Methods of blanching:
The large parts are inedible unless blanched. It seems that almost any large container can be used for this as long as they are opaque. Based on descriptions it seems that a 5 gallon bucket will do for a cover. I think white ones will let in too much light. They do come in darker colors, i have seen dark green ones that would likely work best.  Some instructions say to hill up any fallen leaves around the plants then cover all with the bucket and put bricks on the bucket to hold things steady.  Check them now and then.

They can also be lifted and taken inside to be forced like is commonly done across the pond with rhubarb.  In my blogroll is "Mal's Allotment" and she posted about this during springtime.

Diseases and other things:

I guess they can get club root like their brassica kin.  So if you have issues with club root, Sea Kale may not do well for you.  I read that the cabbage butterfly will lay  eggs on them, but damage is often minimal. I'm sure woodchucks and birds will nibble them and i have learned that woodchucks all have different preferences, so who knows if there will be a lot of damage or not.

How to eat:

Shoots can be steamed, broiled, grilled and tempura fried. I'm sure the ways are endless, but i like simplicity so i don't plan to need many recipes.
Give me my salt, pepper and olive oil and maybe some balsamic vinegar and i'm happy enough.



Tuesday, August 3, 2010

Picture post

I got my Bountiful Gardens seed order yesterday. That was fast. The seeds look good and there are plenty of them.
I got things like SeaKale, Schizandra,  Serviceberry, Amole and Hawthorn, among other things

My Horizon Herbs order has not shipped yet, i looked up my account and it says backorder.... so i guess i won't know for a while.  I'm a little annoyed, i wish the website was kept up to date better.  If something is unavailable it should not be purchasable until it is ready. Its not a huge problem to me, but i'm just sayin'.....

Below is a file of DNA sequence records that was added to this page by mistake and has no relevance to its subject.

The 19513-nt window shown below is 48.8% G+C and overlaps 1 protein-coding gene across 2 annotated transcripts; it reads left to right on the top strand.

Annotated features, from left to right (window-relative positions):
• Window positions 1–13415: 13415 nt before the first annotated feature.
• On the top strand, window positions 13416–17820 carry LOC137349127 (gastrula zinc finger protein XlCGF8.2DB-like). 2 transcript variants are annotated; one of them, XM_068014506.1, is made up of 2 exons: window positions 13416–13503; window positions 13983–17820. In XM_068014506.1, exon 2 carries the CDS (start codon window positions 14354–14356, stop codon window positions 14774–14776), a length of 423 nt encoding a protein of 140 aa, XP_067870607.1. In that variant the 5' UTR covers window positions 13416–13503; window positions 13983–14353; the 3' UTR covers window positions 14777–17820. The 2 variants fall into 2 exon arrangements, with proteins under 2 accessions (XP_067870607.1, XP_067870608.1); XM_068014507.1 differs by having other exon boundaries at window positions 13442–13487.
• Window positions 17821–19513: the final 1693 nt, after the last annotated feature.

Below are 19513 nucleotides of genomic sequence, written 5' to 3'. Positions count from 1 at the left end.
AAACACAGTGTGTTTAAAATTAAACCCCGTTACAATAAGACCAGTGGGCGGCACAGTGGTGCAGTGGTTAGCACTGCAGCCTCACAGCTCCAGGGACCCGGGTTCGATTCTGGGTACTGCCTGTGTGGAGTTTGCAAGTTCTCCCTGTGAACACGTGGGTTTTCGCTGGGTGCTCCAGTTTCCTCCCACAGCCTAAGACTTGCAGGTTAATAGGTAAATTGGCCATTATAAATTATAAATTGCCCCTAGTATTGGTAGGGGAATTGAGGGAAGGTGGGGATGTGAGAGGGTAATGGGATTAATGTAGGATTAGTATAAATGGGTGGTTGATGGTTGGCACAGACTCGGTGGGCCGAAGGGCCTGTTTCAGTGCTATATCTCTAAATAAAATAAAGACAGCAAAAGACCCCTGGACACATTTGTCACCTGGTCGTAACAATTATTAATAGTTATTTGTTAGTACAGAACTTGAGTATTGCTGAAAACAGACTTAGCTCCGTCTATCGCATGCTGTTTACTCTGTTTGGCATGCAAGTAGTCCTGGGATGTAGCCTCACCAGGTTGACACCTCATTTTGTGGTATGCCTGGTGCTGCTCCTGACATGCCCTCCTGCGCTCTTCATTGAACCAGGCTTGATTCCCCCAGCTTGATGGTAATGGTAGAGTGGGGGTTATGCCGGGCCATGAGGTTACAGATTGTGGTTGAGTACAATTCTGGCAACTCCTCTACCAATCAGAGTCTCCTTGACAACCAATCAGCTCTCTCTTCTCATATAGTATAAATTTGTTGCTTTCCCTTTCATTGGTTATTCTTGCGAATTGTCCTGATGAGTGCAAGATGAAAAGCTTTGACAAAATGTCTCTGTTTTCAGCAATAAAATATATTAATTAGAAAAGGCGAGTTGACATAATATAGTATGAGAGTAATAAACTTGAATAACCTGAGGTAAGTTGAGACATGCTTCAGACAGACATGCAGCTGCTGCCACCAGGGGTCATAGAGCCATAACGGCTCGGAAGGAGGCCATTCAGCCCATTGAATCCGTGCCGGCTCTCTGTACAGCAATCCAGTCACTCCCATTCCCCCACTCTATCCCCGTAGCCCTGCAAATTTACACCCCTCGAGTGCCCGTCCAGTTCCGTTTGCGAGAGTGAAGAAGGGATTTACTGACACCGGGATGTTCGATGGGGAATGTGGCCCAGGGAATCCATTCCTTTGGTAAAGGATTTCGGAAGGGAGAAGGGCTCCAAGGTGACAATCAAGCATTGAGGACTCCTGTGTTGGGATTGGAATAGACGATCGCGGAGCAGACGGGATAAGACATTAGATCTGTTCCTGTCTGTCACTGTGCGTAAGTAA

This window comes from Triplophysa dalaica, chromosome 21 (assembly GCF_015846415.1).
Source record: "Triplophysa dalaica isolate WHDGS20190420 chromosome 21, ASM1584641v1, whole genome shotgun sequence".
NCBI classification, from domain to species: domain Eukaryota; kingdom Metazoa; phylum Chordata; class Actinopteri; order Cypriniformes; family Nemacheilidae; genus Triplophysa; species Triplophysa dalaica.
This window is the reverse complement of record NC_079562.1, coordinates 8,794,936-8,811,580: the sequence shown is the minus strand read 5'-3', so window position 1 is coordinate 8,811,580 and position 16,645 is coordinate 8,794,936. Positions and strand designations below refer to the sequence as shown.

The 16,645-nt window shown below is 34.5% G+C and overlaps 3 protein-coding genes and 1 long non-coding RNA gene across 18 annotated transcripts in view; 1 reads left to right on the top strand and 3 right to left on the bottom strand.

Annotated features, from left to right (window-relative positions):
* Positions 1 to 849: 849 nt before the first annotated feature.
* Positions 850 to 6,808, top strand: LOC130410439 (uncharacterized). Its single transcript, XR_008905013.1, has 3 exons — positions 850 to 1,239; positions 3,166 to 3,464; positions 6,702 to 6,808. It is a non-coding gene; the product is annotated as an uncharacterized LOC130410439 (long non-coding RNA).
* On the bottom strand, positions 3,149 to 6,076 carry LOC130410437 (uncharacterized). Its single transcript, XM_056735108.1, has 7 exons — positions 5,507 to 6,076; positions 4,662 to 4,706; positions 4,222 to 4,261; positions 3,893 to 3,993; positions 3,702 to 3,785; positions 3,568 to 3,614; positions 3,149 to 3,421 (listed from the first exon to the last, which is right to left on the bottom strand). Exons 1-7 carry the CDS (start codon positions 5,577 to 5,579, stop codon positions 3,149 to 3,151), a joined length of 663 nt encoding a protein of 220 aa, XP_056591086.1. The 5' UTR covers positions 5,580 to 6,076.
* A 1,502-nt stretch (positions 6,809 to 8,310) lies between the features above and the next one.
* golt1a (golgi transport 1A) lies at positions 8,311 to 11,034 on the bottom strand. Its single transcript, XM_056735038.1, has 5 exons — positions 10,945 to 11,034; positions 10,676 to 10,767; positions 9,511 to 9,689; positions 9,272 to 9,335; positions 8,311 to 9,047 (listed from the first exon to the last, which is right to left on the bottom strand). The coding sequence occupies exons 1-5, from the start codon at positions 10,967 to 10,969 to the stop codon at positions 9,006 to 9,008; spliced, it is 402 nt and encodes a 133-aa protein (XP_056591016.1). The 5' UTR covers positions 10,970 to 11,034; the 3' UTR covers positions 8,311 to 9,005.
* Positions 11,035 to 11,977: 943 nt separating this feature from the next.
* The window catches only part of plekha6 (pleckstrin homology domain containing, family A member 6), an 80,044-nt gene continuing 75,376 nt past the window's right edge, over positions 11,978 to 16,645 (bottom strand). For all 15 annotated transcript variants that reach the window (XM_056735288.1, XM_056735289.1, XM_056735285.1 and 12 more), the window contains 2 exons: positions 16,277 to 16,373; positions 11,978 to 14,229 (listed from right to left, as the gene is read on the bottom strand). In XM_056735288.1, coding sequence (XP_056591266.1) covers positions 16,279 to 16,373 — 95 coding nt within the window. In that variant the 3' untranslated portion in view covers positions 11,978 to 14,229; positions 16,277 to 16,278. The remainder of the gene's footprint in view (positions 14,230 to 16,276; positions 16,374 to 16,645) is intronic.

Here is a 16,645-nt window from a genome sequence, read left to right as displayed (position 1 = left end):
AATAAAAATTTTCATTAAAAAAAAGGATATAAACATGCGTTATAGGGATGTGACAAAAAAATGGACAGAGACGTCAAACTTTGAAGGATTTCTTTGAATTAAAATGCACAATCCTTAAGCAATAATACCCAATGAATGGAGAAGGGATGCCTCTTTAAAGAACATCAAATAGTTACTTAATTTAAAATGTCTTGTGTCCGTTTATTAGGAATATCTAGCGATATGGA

Shopping bag-full in the fridge

Out in the garden i have more yellow squashes.  I'm still enjoying it but the yearly novelty has worn off.
I need to pick more green beans today and i'm out of room in the freezer so i will eat or give them away.
They aren't producing enough for a big enough canner-load that i'd consider worth the effort.  If i had ripe tomatoes i'd do some cans of beans and some cans of tomatoes in one load.
I have been enjoying the Canning forum at the Ball website.  Its a bit slow there, but the members do answer questions within a day and seem to know their stuff.  They are also patient with multiple questions.

I have an  Artichoke!

And... what is this?

A little closer....

Ooooh!  Its turning color!

I didn't expect Siberia to be the first to start ripening. It was the last tomato seedling i was able to get in the garden and it was not the first to flower. Its also partially shaded from both ends- the corn in the morning and the other tomatoes by the afternoon....

And look at all these green tomatoes!

Even the Topsy Turvy is putting a real effort forward.

Size comparison with the onions

Hale's Best i think....

Are you ready for some Football?   Almost.

Unfortunately the Pony Yellow cracked,  but there are more.

Surprised this missed my daughter's attention....

Carnival squash

The great pumpkin turning orange

A  Point One cabbage that seems to have fully recovered

Corn silk

And tassels

Siberian Motherwort

The patio set...  sans camp chairs. It was threatening rain so we put them away.  We got those Coleman folding canvas chairs. They are more convenient than non-foldy chairs because we can take them anywhere and they store much easier.

And this is Chuck...  Chuck likes collard greens....

Chuck won't be eating my collard greenss anymore, since he has been relocated to a nice place about 8 miles from here.

Oh, and here's what my hubby calls my Nuclear Reactor

Its the warning stickers that freak him out.

We've had sporadic rain showers but nothing substantial. It has gotten hotter in the last day or so and humidity was really high today. Nothing like the middle of the US is getting.

Still trying to keep up on weeding. That seems to be the way of it this time of year.
The seeds i got from Bountiful Gardens will likely be Wintersown since they are shrubby or hardy type plants.

I need to sort through my collection so i have some idea of what i have going on or else i will end up buying even more seeds....  i can't use them all as it is!